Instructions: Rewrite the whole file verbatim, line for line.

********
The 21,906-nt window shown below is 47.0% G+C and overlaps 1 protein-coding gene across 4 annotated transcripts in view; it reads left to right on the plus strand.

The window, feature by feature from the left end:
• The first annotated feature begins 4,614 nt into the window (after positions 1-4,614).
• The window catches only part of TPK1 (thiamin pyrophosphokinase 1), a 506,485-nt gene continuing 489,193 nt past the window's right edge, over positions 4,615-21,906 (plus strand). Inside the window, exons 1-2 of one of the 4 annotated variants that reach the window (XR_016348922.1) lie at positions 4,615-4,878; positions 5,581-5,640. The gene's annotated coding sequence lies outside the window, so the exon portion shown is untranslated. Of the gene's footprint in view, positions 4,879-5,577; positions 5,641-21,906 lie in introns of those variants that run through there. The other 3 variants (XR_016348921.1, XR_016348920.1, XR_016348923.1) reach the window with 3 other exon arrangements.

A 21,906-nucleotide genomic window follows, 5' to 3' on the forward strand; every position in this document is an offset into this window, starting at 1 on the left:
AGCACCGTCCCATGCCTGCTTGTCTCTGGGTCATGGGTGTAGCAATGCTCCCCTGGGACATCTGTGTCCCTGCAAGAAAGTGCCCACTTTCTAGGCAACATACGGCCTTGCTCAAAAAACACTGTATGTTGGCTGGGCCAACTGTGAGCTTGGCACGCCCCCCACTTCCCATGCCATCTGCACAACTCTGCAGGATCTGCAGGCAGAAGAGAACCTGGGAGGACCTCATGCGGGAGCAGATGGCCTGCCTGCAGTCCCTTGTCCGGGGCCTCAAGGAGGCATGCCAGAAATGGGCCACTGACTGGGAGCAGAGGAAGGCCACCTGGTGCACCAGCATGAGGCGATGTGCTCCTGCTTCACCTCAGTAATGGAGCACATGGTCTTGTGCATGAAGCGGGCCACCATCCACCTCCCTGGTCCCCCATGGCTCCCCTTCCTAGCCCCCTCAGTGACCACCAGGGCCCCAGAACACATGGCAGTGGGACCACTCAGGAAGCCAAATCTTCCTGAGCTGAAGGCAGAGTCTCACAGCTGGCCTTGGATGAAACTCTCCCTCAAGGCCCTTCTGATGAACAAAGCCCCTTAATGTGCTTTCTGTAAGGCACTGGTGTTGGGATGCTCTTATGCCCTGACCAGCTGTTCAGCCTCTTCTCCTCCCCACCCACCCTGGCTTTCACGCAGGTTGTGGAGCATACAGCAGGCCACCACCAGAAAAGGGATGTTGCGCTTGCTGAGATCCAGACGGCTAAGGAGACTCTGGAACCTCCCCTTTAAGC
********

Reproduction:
The 21,906-nt window shown below is 47.0% G+C and overlaps 1 protein-coding gene across 4 annotated transcripts in view; it reads left to right on the plus strand.

The window, feature by feature from the left end:
• The first annotated feature begins 4,614 nt into the window (after positions 1-4,614).
• The window catches only part of TPK1 (thiamin pyrophosphokinase 1), a 506,485-nt gene continuing 489,193 nt past the window's right edge, over positions 4,615-21,906 (plus strand). Inside the window, exons 1-2 of one of the 4 annotated variants that reach the window (XR_016348922.1) lie at positions 4,615-4,878; positions 5,581-5,640. The gene's annotated coding sequence lies outside the window, so the exon portion shown is untranslated. Of the gene's footprint in view, positions 4,879-5,577; positions 5,641-21,906 lie in introns of those variants that run through there. The other 3 variants (XR_016348921.1, XR_016348920.1, XR_016348923.1) reach the window with 3 other exon arrangements.

A 21,906-nucleotide genomic window follows, 5' to 3' on the forward strand; every position in this document is an offset into this window, starting at 1 on the left:
AGCACCGTCCCATGCCTGCTTGTCTCTGGGTCATGGGTGTAGCAATGCTCCCCTGGGACATCTGTGTCCCTGCAAGAAAGTGCCCACTTTCTAGGCAACATACGGCCTTGCTCAAAAAACACTGTATGTTGGCTGGGCCAACTGTGAGCTTGGCACGCCCCCCACTTCCCATGCCATCTGCACAACTCTGCAGGATCTGCAGGCAGAAGAGAACCTGGGAGGACCTCATGCGGGAGCAGATGGCCTGCCTGCAGTCCCTTGTCCGGGGCCTCAAGGAGGCATGCCAGAAATGGGCCACTGACTGGGAGCAGAGGAAGGCCACCTGGTGCACCAGCATGAGGCGATGTGCTCCTGCTTCACCTCAGTAATGGAGCACATGGTCTTGTGCATGAAGCGGGCCACCATCCACCTCCCTGGTCCCCCATGGCTCCCCTTCCTAGCCCCCTCAGTGACCACCAGGGCCCCAGAACACATGGCAGTGGGACCACTCAGGAAGCCAAATCTTCCTGAGCTGAAGGCAGAGTCTCACAGCTGGCCTTGGATGAAACTCTCCCTCAAGGCCCTTCTGATGAACAAAGCCCCTTAATGTGCTTTCTGTAAGGCACTGGTGTTGGGATGCTCTTATGCCCTGACCAGCTGTTCAGCCTCTTCTCCTCCCCACCCACCCTGGCTTTCACGCAGGTTGTGGAGCATACAGCAGGCCACCACCAGAAAAGGGATGTTGCGCTTGCTGAGATCCAGACGGCTAAGGAGACTCTGGAACCTCCCCTTTAAGC